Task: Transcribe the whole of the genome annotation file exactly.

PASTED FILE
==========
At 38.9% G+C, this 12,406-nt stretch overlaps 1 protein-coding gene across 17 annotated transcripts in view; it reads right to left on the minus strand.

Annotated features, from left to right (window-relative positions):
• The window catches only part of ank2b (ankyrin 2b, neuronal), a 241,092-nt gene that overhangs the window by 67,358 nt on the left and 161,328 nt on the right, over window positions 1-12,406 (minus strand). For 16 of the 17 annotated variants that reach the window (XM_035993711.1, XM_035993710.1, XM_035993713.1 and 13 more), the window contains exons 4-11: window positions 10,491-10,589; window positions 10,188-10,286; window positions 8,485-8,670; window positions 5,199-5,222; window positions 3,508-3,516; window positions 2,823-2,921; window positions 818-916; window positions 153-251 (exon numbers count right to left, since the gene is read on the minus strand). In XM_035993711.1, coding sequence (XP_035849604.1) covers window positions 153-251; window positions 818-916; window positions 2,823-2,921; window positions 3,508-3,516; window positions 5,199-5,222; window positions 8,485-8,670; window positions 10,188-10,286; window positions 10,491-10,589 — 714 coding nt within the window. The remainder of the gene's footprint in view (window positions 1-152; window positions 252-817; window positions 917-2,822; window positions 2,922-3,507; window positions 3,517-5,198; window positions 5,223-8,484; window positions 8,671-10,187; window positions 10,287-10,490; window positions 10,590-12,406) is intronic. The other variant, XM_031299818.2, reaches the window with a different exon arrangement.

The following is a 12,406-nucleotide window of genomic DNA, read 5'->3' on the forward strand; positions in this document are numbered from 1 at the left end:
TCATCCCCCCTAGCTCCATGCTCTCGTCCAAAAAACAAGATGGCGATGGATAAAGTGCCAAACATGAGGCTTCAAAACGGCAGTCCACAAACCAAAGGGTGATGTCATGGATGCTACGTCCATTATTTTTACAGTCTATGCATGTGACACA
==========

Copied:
At 38.9% G+C, this 12,406-nt stretch overlaps 1 protein-coding gene across 17 annotated transcripts in view; it reads right to left on the minus strand.

Annotated features, from left to right (window-relative positions):
• The window catches only part of ank2b (ankyrin 2b, neuronal), a 241,092-nt gene that overhangs the window by 67,358 nt on the left and 161,328 nt on the right, over window positions 1-12,406 (minus strand). For 16 of the 17 annotated variants that reach the window (XM_035993711.1, XM_035993710.1, XM_035993713.1 and 13 more), the window contains exons 4-11: window positions 10,491-10,589; window positions 10,188-10,286; window positions 8,485-8,670; window positions 5,199-5,222; window positions 3,508-3,516; window positions 2,823-2,921; window positions 818-916; window positions 153-251 (exon numbers count right to left, since the gene is read on the minus strand). In XM_035993711.1, coding sequence (XP_035849604.1) covers window positions 153-251; window positions 818-916; window positions 2,823-2,921; window positions 3,508-3,516; window positions 5,199-5,222; window positions 8,485-8,670; window positions 10,188-10,286; window positions 10,491-10,589 — 714 coding nt within the window. The remainder of the gene's footprint in view (window positions 1-152; window positions 252-817; window positions 917-2,822; window positions 2,922-3,507; window positions 3,517-5,198; window positions 5,223-8,484; window positions 8,671-10,187; window positions 10,287-10,490; window positions 10,590-12,406) is intronic. The other variant, XM_031299818.2, reaches the window with a different exon arrangement.

The following is a 12,406-nucleotide window of genomic DNA, read 5'->3' on the forward strand; positions in this document are numbered from 1 at the left end:
TCATCCCCCCTAGCTCCATGCTCTCGTCCAAAAAACAAGATGGCGATGGATAAAGTGCCAAACATGAGGCTTCAAAACGGCAGTCCACAAACCAAAGGGTGATGTCATGGATGCTACGTCCATTATTTTTACAGTCTATGCATGTGACACA